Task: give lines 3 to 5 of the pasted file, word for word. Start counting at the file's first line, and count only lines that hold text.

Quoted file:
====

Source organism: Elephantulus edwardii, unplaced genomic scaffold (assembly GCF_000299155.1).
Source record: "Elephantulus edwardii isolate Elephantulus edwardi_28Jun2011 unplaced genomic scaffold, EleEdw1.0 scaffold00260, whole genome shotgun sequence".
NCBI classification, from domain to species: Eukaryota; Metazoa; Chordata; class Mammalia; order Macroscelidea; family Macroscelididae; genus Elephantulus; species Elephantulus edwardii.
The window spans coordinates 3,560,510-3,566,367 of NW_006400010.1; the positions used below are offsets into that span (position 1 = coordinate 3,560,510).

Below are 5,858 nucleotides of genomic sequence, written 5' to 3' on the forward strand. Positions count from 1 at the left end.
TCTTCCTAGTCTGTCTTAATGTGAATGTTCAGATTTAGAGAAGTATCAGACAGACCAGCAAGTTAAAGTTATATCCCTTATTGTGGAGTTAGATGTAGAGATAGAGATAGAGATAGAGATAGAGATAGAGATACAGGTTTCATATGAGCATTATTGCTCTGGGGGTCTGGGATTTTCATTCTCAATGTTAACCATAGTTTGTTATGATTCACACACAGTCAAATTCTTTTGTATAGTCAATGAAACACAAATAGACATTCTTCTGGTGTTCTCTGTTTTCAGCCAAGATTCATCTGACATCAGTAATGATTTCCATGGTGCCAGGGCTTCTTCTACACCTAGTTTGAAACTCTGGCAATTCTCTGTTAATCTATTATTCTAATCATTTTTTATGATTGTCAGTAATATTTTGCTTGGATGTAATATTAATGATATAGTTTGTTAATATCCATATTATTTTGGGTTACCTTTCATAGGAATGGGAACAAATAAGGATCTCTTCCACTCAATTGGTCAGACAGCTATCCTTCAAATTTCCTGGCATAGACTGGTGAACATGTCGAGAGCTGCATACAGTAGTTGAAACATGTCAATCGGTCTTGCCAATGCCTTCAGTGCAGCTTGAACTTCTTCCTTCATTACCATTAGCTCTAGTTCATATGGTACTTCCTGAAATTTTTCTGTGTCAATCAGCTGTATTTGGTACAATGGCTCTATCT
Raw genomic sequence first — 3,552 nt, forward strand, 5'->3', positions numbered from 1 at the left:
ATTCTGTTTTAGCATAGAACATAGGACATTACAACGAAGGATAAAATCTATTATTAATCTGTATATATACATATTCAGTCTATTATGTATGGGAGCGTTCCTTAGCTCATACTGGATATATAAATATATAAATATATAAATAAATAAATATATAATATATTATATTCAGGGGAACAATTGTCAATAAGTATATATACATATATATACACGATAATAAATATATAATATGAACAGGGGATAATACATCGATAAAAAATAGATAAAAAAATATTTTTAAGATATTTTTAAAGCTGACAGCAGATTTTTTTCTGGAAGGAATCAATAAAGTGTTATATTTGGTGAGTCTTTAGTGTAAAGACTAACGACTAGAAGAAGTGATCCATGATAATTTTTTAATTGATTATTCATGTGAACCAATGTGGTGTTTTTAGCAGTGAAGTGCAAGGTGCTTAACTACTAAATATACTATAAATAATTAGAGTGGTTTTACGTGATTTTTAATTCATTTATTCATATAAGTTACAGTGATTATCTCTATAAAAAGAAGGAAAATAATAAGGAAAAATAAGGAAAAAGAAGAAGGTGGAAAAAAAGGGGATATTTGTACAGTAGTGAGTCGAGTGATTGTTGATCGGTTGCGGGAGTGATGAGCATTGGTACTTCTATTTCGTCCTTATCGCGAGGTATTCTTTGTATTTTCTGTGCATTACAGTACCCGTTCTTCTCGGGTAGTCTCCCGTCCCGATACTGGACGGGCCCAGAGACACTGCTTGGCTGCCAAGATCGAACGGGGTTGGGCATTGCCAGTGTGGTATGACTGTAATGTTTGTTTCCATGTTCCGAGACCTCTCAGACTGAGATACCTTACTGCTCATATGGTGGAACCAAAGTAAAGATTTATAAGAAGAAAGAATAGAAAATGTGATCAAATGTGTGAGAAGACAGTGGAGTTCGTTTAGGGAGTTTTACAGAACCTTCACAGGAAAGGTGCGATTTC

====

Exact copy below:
NCBI classification, from domain to species: Eukaryota; Metazoa; Chordata; class Mammalia; order Macroscelidea; family Macroscelididae; genus Elephantulus; species Elephantulus edwardii.
The window spans coordinates 3,560,510-3,566,367 of NW_006400010.1; the positions used below are offsets into that span (position 1 = coordinate 3,560,510).

Below are 5,858 nucleotides of genomic sequence, written 5' to 3' on the forward strand. Positions count from 1 at the left end.